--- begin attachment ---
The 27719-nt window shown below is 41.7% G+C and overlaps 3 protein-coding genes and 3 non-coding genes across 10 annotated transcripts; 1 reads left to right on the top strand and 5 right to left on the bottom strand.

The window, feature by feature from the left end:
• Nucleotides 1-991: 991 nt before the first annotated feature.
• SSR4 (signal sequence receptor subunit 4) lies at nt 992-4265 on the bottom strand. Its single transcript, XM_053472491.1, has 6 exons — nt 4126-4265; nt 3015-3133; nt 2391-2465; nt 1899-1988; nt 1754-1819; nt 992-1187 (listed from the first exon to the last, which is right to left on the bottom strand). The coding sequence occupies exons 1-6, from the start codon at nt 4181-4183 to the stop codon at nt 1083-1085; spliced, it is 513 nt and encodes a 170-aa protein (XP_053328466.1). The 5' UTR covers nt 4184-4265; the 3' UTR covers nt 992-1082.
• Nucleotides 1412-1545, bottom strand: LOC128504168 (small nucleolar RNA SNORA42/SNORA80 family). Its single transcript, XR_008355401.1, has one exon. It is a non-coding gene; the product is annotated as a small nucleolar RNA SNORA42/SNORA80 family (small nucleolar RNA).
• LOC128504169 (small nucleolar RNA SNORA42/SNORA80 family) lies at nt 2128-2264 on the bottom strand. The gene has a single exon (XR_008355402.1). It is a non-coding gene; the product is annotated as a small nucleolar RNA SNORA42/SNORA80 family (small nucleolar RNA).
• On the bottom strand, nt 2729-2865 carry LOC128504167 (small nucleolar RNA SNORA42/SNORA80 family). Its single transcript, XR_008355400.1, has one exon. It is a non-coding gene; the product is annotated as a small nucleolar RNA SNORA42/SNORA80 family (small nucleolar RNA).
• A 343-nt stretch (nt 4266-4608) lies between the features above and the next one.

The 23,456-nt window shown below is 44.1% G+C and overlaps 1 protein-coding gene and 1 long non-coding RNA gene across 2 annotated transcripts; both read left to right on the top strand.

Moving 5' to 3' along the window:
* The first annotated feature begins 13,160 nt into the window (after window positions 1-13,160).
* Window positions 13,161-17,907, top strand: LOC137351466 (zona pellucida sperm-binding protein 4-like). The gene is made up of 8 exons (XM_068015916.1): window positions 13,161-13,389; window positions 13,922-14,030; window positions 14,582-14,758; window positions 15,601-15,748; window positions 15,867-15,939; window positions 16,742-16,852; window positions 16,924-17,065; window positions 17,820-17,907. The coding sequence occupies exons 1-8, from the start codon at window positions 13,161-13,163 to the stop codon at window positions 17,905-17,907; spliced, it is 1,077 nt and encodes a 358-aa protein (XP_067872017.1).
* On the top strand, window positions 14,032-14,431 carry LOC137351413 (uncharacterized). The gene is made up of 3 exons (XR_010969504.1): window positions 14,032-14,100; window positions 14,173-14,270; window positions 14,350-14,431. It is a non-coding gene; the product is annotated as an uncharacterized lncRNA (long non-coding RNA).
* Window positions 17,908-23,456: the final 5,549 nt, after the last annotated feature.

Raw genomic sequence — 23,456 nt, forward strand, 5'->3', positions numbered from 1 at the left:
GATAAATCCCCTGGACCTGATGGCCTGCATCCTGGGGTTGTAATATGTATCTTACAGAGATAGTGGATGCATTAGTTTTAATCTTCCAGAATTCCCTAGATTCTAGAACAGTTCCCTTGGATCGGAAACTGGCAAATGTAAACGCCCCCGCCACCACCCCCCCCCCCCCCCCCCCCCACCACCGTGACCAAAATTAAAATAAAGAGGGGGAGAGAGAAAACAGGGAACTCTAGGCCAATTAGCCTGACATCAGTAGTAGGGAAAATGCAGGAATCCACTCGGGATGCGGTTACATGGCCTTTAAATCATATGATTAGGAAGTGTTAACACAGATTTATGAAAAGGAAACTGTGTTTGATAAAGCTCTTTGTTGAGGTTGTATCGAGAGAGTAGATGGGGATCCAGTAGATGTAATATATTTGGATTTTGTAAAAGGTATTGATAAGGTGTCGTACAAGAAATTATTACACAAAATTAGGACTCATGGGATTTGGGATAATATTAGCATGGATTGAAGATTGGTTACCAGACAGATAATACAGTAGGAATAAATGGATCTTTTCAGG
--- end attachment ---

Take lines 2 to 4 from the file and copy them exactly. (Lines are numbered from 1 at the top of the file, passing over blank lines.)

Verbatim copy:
The window, feature by feature from the left end:
• Nucleotides 1-991: 991 nt before the first annotated feature.
• SSR4 (signal sequence receptor subunit 4) lies at nt 992-4265 on the bottom strand. Its single transcript, XM_053472491.1, has 6 exons — nt 4126-4265; nt 3015-3133; nt 2391-2465; nt 1899-1988; nt 1754-1819; nt 992-1187 (listed from the first exon to the last, which is right to left on the bottom strand). The coding sequence occupies exons 1-6, from the start codon at nt 4181-4183 to the stop codon at nt 1083-1085; spliced, it is 513 nt and encodes a 170-aa protein (XP_053328466.1). The 5' UTR covers nt 4184-4265; the 3' UTR covers nt 992-1082.